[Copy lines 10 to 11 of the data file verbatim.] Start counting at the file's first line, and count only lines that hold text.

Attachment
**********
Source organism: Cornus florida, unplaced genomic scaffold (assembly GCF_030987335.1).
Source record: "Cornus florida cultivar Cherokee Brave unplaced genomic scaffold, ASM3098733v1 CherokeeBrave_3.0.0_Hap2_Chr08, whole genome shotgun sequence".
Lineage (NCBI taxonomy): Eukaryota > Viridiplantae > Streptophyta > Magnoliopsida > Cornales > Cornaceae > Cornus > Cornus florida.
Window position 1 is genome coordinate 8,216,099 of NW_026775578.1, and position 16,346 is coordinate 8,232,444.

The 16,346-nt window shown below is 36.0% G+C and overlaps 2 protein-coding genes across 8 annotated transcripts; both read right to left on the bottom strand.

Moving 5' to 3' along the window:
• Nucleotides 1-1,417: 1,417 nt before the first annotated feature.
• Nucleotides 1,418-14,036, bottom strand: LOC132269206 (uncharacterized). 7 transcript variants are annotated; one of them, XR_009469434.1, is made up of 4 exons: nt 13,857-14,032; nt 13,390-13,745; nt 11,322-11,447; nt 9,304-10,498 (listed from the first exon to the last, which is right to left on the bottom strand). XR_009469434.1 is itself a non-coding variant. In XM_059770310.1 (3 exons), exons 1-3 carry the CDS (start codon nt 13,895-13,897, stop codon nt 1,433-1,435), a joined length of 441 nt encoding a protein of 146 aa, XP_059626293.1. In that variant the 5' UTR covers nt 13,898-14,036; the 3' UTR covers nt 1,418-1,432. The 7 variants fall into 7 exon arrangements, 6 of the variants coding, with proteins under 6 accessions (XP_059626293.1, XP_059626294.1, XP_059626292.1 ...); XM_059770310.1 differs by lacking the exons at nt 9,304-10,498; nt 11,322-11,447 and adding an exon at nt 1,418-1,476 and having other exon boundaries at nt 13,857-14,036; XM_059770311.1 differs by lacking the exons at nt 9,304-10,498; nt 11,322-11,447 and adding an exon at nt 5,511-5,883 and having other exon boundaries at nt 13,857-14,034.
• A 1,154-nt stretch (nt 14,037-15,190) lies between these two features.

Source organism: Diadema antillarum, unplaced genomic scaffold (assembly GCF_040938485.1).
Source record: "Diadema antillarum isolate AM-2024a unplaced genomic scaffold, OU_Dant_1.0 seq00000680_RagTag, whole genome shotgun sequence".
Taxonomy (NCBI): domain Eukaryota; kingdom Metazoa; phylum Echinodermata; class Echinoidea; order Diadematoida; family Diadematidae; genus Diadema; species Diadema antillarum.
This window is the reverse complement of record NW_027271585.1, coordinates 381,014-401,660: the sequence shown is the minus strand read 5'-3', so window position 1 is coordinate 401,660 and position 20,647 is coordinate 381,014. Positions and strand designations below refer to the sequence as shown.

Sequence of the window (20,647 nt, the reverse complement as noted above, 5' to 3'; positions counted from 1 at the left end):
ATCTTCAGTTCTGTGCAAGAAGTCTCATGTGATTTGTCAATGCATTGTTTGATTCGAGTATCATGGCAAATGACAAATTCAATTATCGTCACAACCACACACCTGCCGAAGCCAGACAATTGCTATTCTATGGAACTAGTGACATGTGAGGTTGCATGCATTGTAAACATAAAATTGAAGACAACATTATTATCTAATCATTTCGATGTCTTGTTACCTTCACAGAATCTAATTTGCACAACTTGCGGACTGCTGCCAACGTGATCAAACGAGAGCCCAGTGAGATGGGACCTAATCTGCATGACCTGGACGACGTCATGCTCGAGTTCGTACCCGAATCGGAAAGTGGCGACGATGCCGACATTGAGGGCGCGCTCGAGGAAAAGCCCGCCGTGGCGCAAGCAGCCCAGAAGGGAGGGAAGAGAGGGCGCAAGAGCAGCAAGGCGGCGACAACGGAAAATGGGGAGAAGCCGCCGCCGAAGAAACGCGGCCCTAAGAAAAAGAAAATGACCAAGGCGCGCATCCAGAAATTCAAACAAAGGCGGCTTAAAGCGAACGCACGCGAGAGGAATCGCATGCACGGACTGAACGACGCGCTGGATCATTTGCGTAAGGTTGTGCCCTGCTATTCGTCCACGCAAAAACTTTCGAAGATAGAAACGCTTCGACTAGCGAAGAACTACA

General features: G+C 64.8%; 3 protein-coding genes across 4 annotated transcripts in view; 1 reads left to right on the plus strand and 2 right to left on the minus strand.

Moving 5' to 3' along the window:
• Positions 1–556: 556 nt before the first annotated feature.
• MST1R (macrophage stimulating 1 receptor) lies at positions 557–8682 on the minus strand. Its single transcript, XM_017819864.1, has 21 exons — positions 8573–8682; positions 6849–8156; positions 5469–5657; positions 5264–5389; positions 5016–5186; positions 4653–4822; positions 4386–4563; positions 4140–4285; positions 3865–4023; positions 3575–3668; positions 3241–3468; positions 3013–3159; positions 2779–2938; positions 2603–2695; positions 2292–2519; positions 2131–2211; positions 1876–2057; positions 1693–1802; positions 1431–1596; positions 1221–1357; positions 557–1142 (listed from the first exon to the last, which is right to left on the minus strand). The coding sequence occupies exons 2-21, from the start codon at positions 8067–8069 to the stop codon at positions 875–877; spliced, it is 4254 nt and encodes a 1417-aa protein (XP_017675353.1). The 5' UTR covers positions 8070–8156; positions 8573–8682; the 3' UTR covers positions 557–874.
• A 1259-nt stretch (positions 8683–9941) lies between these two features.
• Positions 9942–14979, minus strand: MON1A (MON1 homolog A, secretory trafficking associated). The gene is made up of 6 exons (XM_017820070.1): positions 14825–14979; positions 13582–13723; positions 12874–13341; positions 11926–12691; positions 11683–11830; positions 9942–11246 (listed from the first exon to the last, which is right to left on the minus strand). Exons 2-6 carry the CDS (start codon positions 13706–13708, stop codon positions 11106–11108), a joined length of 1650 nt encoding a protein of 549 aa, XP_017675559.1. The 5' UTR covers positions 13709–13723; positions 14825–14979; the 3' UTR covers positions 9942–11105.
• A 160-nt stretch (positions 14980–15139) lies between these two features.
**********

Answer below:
Source organism: Diadema antillarum, unplaced genomic scaffold (assembly GCF_040938485.1).
Source record: "Diadema antillarum isolate AM-2024a unplaced genomic scaffold, OU_Dant_1.0 seq00000680_RagTag, whole genome shotgun sequence".